A leader’s willingness to accept risk-taking and failure was cited by nearly all of the internal innovators interviewed as being key to unlocking employee innovations. Plenty of research shows that an owner’s tolerance for failure and risk-taking correlates with a firm’s innovativeness.
To ensure greater organizational freedom, many innovative outperformers seek to break large hierarchical units into smaller teams. Many organizations form small, fast-moving teams to test and iterate innovations.
Even with leadership, talent, and structure in place, innovation is likely to peter off if not supported by the right culture. Corporate cultures that correlate with high levels of internal innovation encourage four values:
Read more about how leaders should drive innovation: https://www.experfy.com/blog/future-of-work/future-of-work-how-should-leaders-drive-innovation/
The seven barriers outlined in this book point us to exciting future forms of organization:
Intent. Organizations in the future will give employees their intent back and turn them into internal innovators.
Need. Overly complex strategic plans will evolve into a simple statement of purpose that tells employees what the company and the world needs.
Options. Innovative ideas will come not from boardrooms, but from hallways.
Value blockers. Instead of just one established way of delivering value, organizations will adopt an ecosystem of business models that give employees greater freedom to change the world.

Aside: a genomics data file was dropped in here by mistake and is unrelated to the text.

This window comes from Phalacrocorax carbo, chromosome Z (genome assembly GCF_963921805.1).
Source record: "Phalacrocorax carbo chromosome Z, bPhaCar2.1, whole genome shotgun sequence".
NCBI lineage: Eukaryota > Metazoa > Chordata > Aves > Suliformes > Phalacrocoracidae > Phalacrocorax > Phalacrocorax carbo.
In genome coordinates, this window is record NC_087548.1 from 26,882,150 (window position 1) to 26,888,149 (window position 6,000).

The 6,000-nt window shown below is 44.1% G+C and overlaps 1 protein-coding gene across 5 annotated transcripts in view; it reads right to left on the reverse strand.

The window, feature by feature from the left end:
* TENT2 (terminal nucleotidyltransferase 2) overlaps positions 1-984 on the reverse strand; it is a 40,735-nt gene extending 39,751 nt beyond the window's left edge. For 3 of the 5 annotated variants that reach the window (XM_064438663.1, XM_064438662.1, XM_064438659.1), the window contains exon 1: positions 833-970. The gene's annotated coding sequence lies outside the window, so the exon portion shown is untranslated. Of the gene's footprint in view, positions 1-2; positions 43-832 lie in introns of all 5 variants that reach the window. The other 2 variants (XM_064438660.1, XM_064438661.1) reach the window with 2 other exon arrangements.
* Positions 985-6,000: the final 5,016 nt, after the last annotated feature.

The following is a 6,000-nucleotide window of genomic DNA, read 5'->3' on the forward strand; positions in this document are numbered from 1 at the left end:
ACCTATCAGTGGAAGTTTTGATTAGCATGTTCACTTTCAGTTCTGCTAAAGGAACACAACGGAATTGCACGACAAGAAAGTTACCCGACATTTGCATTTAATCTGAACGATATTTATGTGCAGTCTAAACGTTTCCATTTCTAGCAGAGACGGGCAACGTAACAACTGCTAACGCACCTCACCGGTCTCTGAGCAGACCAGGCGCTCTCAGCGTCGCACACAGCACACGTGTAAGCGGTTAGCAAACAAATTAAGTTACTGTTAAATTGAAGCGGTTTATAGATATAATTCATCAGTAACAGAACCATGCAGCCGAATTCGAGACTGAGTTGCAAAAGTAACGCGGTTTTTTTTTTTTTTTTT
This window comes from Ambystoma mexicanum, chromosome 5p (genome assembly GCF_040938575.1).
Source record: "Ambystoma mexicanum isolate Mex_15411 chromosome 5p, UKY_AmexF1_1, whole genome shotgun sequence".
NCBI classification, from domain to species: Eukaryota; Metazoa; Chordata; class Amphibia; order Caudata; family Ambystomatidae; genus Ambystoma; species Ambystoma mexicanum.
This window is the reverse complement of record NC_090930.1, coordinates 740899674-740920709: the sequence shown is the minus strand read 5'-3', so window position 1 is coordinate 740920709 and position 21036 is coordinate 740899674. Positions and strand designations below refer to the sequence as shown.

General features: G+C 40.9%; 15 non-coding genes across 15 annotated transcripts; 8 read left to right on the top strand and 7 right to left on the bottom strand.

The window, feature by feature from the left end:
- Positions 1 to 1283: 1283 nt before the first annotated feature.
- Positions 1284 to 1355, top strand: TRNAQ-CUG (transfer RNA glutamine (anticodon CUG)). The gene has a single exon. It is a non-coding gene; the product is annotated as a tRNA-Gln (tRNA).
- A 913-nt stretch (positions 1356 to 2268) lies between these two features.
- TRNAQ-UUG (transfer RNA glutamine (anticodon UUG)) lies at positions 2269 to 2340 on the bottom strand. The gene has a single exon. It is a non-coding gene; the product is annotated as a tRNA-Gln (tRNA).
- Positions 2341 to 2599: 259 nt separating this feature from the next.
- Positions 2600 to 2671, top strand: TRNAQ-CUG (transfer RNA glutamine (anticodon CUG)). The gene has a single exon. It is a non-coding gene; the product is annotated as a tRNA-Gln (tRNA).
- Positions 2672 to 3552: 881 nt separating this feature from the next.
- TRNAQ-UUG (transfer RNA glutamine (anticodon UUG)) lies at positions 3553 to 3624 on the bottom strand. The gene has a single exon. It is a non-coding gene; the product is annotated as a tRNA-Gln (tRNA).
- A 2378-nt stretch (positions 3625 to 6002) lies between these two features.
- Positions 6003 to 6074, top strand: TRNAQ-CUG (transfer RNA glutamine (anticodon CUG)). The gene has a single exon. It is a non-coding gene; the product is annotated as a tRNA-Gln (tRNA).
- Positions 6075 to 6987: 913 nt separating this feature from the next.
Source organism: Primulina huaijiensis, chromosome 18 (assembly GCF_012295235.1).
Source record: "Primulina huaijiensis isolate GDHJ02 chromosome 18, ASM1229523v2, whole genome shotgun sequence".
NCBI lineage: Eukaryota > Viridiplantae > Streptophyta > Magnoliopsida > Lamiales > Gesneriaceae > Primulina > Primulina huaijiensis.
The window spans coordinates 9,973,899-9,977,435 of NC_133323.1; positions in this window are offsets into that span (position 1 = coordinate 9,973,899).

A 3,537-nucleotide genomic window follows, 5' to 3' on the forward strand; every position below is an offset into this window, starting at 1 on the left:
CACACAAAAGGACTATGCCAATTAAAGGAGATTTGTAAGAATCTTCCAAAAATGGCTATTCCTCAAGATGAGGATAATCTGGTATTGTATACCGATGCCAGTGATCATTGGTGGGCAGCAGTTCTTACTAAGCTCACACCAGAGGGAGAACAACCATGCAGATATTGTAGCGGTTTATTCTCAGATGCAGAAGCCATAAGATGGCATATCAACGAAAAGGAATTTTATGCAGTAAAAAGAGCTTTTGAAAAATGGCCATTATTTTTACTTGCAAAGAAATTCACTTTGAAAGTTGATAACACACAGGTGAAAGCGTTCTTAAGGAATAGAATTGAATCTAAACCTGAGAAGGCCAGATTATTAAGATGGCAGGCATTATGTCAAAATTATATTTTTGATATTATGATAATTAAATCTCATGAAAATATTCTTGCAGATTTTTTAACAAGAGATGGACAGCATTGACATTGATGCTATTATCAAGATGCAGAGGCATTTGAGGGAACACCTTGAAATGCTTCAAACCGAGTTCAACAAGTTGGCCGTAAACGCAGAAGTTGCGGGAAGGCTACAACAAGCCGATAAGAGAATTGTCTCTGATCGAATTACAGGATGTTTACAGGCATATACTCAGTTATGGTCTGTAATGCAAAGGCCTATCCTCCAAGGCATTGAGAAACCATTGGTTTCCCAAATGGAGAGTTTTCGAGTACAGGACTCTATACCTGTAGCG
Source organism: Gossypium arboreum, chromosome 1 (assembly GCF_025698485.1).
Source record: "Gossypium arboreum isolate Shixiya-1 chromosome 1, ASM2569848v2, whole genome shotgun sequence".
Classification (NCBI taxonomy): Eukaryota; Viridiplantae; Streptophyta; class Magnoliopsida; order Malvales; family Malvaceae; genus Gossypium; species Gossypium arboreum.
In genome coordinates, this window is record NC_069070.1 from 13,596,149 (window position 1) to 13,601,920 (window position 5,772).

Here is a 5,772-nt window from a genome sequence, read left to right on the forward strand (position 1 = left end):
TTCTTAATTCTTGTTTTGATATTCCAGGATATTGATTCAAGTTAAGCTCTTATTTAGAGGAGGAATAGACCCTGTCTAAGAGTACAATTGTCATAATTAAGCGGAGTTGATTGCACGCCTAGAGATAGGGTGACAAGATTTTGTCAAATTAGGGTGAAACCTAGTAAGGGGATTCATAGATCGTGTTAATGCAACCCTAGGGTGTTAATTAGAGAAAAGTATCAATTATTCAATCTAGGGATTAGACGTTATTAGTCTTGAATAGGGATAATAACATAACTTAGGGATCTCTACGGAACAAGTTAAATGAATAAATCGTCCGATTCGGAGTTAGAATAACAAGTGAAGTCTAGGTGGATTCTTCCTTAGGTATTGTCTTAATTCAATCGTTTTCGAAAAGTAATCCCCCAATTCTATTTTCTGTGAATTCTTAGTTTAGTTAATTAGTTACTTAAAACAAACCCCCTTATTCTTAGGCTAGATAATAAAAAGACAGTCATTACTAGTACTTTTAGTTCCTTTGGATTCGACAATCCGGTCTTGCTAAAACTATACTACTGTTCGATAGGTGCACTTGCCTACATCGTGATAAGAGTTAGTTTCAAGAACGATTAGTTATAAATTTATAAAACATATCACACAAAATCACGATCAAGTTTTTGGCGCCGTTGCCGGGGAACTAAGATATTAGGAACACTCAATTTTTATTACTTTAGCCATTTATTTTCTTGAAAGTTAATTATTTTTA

Act. Companies will no longer ask that employees prove their idea before they can act because they will recognize that innovations require action in order to prove the idea.
Teams. Organizations will move from hierarchical siloed structures toward agile teams that can move quickly and reconfigure at will.
Environment. A new environment will evolve as organizations shift toward open platforms where employees can find opportunities and rally resources to change things. There will be a shift in organizations, from asking employees to operate within a confined job description to an open structure that allows them to pursue and test ideas outside of their stated role.
There is no one right path to unlocking internal innovation. By thinking through four sets of drivers—leadership, talent, structure, and culture—it is possible to activate internal innovation and evolve established organizations toward the future. Doing this will unleash value and demand a new form of leadership and “organization.”